The Social Cost of Foreign Exchange Reserves

26 Pages Posted: 15 May 2006

See all articles by Dani Rodrik

Dani Rodrik

Harvard University - Harvard Kennedy School (HKS); Centre for Economic Policy Research (CEPR); National Bureau of Economic Research (NBER)

Multiple version iconThere are 2 versions of this paper

Date Written: January 2006

Abstract

There has been a very rapid rise since the early 1990s in foreign reserves held by developing countries. These reserves have climbed to almost 30% of developing countries' GDP and 8 months of imports. Assuming reasonable spreads between the yield on reserve assets and the cost of foreign borrowing, the income loss to these countries amounts to close to 1% of GDP. Conditional on existing levels of short-term foreign borrowing, this does not represent too steep a price as an insurance premium against financial crises. But why developing countries have not tried harder to reduce short-term foreign liabilities in order to achieve the same level of liquidity (thereby paying a smaller cost in terms of reserve accumulation) remains an important puzzle.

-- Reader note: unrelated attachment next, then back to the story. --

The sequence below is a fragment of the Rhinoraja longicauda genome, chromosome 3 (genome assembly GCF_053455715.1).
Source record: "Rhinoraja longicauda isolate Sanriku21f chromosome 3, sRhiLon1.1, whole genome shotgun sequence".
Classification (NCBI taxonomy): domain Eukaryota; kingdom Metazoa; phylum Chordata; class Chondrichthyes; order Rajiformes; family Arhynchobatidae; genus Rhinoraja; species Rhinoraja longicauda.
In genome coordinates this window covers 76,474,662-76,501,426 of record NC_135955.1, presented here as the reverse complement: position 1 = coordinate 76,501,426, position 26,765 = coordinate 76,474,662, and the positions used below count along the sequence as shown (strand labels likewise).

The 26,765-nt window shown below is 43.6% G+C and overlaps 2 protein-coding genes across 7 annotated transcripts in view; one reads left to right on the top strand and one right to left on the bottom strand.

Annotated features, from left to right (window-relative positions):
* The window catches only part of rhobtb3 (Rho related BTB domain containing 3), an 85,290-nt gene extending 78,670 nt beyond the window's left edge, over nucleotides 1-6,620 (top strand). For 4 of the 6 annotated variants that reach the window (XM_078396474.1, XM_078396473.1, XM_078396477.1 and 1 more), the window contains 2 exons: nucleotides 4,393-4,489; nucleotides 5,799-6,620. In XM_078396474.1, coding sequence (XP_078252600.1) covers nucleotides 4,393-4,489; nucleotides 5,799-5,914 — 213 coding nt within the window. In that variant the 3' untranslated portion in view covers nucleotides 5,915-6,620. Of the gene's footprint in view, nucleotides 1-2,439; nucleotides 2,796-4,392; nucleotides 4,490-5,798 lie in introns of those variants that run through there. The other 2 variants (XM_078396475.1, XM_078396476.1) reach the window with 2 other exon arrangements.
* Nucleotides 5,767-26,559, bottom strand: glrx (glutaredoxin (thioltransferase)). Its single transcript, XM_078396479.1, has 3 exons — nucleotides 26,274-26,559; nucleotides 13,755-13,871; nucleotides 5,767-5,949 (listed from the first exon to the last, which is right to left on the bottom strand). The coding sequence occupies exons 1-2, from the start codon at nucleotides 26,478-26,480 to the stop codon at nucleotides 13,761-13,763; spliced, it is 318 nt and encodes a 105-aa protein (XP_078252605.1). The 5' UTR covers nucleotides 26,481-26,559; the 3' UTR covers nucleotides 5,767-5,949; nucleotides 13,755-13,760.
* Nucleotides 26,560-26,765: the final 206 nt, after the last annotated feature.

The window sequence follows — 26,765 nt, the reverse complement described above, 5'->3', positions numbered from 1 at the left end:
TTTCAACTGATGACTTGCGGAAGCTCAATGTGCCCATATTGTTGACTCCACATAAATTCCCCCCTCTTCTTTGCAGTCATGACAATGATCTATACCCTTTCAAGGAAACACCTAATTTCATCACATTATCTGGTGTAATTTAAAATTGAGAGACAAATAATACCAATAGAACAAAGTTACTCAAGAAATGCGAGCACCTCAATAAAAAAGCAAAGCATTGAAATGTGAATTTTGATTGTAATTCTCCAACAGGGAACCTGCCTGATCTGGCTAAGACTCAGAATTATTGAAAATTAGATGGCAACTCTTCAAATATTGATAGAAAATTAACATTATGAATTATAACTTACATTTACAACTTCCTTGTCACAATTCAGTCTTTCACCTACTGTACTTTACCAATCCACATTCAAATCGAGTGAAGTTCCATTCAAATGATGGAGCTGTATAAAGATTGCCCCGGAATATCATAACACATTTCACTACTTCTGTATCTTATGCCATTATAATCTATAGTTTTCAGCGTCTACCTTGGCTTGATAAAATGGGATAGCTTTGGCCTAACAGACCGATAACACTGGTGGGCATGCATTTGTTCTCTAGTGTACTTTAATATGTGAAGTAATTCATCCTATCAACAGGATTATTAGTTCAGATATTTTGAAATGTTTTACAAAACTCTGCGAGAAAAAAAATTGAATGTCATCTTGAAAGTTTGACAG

Keywords: Emerging markets, financial crises

JEL Classification: F4

Suggested Citation

Rodrik, Dani, The Social Cost of Foreign Exchange Reserves (January 2006). CEPR Discussion Paper No. 5483. Available at SSRN: https://ssrn.com/abstract=902347

Dani Rodrik (Contact Author)

Harvard University - Harvard Kennedy School (HKS) ( email )

79 John F. Kennedy Street
Cambridge, MA 02138
United States
617-495-9454 (Phone)
617-496-5747 (Fax)

HOME PAGE: http://www.ksg.harvard.edu/rodrik/

Centre for Economic Policy Research (CEPR)

London
United Kingdom

National Bureau of Economic Research (NBER)

1050 Massachusetts Avenue
Cambridge, MA 02138
United States

Here is the Coronavirus
related research on SSRN

Paper statistics

Downloads
25
Abstract Views
2,476
PlumX Metrics